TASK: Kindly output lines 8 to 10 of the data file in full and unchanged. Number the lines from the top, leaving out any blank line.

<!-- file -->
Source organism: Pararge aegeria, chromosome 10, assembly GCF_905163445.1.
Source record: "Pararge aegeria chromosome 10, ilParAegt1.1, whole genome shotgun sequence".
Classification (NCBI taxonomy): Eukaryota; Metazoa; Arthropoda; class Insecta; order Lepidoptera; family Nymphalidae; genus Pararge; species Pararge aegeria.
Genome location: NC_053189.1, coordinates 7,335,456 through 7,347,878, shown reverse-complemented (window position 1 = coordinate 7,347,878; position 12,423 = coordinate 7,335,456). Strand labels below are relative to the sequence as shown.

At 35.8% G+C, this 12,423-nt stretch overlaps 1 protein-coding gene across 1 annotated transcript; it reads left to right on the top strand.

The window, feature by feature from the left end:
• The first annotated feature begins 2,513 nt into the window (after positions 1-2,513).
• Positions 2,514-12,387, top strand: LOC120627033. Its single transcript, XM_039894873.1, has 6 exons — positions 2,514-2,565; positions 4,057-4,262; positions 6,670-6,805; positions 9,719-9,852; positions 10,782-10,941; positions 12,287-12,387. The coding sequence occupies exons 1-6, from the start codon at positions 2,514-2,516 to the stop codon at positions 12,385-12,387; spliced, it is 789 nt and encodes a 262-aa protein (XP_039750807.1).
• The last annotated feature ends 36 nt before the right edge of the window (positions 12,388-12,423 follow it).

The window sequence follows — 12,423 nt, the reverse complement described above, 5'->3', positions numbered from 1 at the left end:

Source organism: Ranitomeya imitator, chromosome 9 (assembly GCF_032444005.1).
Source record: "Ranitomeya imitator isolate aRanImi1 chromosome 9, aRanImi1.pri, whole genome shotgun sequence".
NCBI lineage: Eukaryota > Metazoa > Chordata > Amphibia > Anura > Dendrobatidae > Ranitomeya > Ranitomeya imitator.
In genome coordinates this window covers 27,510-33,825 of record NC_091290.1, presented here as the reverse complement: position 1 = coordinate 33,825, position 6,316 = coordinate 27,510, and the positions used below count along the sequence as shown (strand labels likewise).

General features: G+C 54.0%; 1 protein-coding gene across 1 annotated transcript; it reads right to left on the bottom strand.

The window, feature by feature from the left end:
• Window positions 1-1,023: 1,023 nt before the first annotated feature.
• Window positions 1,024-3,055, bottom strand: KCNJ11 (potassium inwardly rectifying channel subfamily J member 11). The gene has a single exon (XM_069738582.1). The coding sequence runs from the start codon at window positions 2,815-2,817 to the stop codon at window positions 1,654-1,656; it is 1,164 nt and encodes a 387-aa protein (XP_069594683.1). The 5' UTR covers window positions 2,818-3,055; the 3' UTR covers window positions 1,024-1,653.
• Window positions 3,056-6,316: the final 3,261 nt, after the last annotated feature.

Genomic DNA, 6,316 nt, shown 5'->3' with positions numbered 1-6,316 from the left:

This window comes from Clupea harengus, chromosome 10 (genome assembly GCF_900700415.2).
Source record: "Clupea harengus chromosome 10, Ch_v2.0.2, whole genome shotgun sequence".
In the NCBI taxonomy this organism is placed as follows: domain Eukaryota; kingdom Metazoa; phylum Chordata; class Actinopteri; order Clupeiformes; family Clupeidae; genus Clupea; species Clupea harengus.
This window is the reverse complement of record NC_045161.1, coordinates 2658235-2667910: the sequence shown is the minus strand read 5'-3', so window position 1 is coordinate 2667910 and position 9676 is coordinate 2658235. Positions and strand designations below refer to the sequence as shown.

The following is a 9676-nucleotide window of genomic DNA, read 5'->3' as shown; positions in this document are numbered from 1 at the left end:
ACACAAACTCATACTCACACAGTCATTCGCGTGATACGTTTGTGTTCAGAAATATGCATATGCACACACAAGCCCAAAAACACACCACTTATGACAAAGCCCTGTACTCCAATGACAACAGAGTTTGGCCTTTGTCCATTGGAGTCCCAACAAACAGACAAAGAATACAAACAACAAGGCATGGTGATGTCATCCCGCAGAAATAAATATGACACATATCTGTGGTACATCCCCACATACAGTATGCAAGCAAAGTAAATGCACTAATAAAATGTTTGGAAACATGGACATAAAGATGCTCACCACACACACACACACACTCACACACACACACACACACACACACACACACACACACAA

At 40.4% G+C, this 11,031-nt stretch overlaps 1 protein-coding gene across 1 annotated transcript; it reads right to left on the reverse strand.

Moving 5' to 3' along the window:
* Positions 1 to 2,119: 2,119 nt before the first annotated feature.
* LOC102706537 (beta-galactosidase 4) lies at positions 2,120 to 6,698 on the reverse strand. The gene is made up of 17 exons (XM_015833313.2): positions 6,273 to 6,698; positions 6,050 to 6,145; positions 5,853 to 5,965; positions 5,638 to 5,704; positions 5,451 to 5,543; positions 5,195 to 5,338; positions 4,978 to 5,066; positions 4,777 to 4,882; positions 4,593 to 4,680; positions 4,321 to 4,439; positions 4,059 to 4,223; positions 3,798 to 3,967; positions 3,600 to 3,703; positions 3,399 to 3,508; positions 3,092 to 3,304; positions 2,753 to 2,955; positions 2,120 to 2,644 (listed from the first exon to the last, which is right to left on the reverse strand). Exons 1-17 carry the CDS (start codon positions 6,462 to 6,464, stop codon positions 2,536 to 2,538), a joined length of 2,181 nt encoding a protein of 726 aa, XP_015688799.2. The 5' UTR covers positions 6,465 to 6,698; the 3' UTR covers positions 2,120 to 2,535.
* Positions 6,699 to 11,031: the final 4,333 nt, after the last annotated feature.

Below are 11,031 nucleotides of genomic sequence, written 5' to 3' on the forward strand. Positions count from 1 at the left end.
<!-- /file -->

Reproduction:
• Positions 2,514-12,387, top strand: LOC120627033. Its single transcript, XM_039894873.1, has 6 exons — positions 2,514-2,565; positions 4,057-4,262; positions 6,670-6,805; positions 9,719-9,852; positions 10,782-10,941; positions 12,287-12,387. The coding sequence occupies exons 1-6, from the start codon at positions 2,514-2,516 to the stop codon at positions 12,385-12,387; spliced, it is 789 nt and encodes a 262-aa protein (XP_039750807.1).
• The last annotated feature ends 36 nt before the right edge of the window (positions 12,388-12,423 follow it).

The window sequence follows — 12,423 nt, the reverse complement described above, 5'->3', positions numbered from 1 at the left end: